In addition to roll call votes this week, the House also passed the Disaster Assistance Support for Communities and Homeowners Act (H.R. 1684), to direct the administrator of the Federal Emergency Management Agency to provide technical assistance to common interest communities regarding eligibility for disaster assistance. The Senate and House are in recess this week for their Fourth of July break.

HOUSE VOTES

SOLDIERS AND COMMERCIAL DRIVER’S LICENSES: The House passed the Active Duty Voluntary Acquisition of Necessary Credentials for Employment Act (H.R. 2258), sponsored by Rep. Pete Aguilar, D-Calif. The bill would require the Federal Motor Carrier Safety Administration to exempt both veterans and active duty soldiers from certain requirements for obtaining commercial driver’s licenses if they obtained qualifying experience while in the military. Aguilar said extending the exemption to current soldiers would make it easier for thousands of service members “to find work in their communities by simplifying how they translate the driving skills they learned in the military to American jobs across this country.” The vote was unanimous with 409 yeas.

NOT VOTING: Chellie Pingree, D-1st District

YEAS: Bruce Poliquin, R-2nd District

NATO AND COLLECTIVE DEFENSE: The House passed a resolution (H. Res. 397), sponsored by House Speaker Paul D. Ryan, R-Wis., reaffirming the U.S. commitment to the principle of collective defense by member nations of the North Atlantic Treaty Organization. A supporter, House Minority Leader Nancy Pelosi, D-Calif., said it would send a message to Russia and Iran that those countries will suffer consequences for aggression against NATO and the interests of NATO members. The vote was 423 yeas to 4 nays.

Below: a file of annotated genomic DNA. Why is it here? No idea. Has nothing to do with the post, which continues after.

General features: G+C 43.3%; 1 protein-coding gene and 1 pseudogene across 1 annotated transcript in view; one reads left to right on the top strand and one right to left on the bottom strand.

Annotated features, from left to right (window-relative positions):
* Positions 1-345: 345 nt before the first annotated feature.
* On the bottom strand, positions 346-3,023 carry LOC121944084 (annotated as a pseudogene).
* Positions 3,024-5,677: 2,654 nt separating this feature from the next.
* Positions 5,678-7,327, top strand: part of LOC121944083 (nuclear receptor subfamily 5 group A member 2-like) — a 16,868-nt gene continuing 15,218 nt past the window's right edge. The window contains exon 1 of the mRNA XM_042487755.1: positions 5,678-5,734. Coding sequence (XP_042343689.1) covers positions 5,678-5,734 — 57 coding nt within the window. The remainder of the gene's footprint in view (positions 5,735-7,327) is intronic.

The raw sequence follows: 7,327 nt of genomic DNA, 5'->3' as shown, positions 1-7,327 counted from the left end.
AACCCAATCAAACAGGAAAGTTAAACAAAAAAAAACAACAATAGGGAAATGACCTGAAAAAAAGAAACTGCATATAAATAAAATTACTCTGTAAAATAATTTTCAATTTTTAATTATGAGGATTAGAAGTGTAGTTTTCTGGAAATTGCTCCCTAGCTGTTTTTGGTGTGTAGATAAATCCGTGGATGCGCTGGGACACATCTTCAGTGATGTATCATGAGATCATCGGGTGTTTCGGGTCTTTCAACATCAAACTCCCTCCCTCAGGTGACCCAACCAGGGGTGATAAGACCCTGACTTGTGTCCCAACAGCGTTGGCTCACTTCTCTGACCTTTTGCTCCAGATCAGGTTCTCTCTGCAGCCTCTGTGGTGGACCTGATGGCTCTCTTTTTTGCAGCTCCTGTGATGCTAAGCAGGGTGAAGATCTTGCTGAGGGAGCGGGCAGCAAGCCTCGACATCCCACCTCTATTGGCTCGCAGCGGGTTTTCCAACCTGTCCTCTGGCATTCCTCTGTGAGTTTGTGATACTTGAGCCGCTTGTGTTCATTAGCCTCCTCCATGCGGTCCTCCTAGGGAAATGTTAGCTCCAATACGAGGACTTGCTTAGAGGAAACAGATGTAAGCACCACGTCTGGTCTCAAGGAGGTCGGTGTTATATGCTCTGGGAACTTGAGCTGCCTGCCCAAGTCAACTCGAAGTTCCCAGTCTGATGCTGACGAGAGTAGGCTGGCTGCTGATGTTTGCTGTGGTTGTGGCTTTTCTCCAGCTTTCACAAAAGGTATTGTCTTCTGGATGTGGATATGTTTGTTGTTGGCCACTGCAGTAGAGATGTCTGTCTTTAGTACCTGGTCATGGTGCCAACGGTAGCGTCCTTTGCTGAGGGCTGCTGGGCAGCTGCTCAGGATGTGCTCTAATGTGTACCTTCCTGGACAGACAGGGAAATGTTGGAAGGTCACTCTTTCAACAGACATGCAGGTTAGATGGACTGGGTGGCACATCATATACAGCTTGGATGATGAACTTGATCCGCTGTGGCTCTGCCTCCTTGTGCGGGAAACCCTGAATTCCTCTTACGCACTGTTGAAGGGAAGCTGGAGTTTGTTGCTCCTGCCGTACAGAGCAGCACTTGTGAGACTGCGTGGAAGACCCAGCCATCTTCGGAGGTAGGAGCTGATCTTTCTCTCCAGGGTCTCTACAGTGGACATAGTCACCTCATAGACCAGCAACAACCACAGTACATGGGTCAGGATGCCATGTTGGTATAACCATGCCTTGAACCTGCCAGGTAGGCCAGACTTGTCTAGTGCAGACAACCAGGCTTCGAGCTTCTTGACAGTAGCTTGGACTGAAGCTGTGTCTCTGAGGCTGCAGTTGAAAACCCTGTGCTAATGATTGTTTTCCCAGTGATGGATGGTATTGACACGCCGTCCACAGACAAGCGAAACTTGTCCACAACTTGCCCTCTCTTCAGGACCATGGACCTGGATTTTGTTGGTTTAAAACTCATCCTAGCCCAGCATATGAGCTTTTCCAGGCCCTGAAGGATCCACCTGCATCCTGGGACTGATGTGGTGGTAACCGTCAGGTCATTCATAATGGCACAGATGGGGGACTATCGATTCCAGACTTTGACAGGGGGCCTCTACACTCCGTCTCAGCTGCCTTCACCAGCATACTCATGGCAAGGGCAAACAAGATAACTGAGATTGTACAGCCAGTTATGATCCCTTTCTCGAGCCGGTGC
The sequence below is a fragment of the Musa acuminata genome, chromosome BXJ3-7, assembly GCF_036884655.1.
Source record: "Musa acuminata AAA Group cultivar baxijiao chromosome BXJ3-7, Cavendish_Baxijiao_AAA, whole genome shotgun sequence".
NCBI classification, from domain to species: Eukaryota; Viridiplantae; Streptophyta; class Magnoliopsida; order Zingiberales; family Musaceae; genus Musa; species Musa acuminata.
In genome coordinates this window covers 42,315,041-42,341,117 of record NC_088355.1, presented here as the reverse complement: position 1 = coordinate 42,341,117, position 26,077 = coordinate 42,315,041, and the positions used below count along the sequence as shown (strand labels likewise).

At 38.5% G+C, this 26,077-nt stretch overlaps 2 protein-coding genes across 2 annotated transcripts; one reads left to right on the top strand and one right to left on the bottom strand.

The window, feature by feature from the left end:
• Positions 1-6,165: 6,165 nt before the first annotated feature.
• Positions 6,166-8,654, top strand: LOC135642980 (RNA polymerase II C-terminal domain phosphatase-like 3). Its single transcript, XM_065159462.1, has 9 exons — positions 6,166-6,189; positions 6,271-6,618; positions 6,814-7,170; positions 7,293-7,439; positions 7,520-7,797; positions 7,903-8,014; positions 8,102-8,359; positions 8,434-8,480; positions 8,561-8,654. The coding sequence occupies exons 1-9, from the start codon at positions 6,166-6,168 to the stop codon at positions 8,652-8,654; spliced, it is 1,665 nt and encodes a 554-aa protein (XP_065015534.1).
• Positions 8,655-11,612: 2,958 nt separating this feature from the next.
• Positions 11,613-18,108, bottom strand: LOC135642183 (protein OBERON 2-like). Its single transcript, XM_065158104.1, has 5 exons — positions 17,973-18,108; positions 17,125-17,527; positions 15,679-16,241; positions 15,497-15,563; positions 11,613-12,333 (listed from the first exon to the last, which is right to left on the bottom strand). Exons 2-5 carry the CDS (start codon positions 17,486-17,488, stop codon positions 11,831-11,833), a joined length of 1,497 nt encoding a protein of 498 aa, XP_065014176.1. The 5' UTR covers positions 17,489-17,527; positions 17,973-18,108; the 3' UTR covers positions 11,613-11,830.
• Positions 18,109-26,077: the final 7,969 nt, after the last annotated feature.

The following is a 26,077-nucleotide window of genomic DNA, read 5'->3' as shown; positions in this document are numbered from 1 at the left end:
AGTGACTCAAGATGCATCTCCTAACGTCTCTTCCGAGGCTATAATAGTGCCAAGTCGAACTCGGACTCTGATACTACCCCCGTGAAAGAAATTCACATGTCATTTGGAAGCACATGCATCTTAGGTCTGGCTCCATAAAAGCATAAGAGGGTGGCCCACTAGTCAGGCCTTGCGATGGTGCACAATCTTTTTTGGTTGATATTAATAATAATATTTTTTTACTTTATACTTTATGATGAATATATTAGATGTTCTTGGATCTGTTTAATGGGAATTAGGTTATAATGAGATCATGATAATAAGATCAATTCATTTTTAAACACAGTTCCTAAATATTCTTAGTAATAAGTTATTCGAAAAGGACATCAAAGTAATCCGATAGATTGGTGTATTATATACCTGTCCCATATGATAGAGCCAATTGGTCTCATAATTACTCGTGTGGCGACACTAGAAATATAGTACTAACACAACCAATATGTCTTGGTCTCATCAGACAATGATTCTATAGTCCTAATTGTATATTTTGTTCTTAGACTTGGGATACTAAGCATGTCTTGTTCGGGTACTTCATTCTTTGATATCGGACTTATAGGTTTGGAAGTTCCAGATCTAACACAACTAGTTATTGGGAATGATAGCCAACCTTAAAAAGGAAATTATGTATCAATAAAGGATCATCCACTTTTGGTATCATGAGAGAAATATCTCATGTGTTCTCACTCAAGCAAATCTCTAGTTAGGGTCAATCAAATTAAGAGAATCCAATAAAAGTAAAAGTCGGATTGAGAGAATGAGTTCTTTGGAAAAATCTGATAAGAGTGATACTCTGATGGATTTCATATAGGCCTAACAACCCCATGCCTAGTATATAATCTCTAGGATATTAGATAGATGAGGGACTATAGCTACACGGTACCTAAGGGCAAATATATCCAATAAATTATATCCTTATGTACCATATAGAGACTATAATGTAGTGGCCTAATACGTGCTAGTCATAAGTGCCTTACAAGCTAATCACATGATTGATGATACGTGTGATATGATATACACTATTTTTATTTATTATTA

YEAS: Pingree, Poliquin

MEDICAL MALPRACTICE: The House passed an amendment sponsored by Rep. Richard Hudson, R-N.C., to the Protecting Access to Care Act (H.R. 1215) that would not allow physician apologies to patients to be admitted as evidence in court, require patients to notify their physicians of their intent to file a lawsuit, and establish licensing requirements for expert witnesses testifying in lawsuits. Hudson said a majority of states had already adopted such provisions for malpractice suits, and making them federal law “will lead to lower costs and better care for patients” by discouraging frivolous lawsuits. An opponent, Rep. Steve Cohen, D-Tenn., called the bill an extreme intrusion on states’ rights and the ability of injured plaintiffs to seek redress for bad medical care they have received. The vote was 222 yeas to 197 nays.

NAYS: Pingree

YEAS: Poliquin

HEALTH CARE LAWSUITS: The House passed the Protecting Access to Care Act (H.R. 1215), sponsored by Rep. Steve King, R-Iowa. The bill would limit noneconomic damages in lawsuits for injury or wrongful death from health care that was covered or provided by the federal government and establish a three-year statute of limitations for a lawsuit to be filed. King called the measures common sense reforms “necessary to preserve fiscal sanity in federal healthcare policy” by reducing excessive litigation costs and medical overtreatment prompted by litigation fears. A bill opponent, Rep. David N. Ciciline, D-R.I., said it “will do nothing to strengthen patient protections and will make careless healthcare providers less accountable.” The vote was 218 yeas to 210 nays.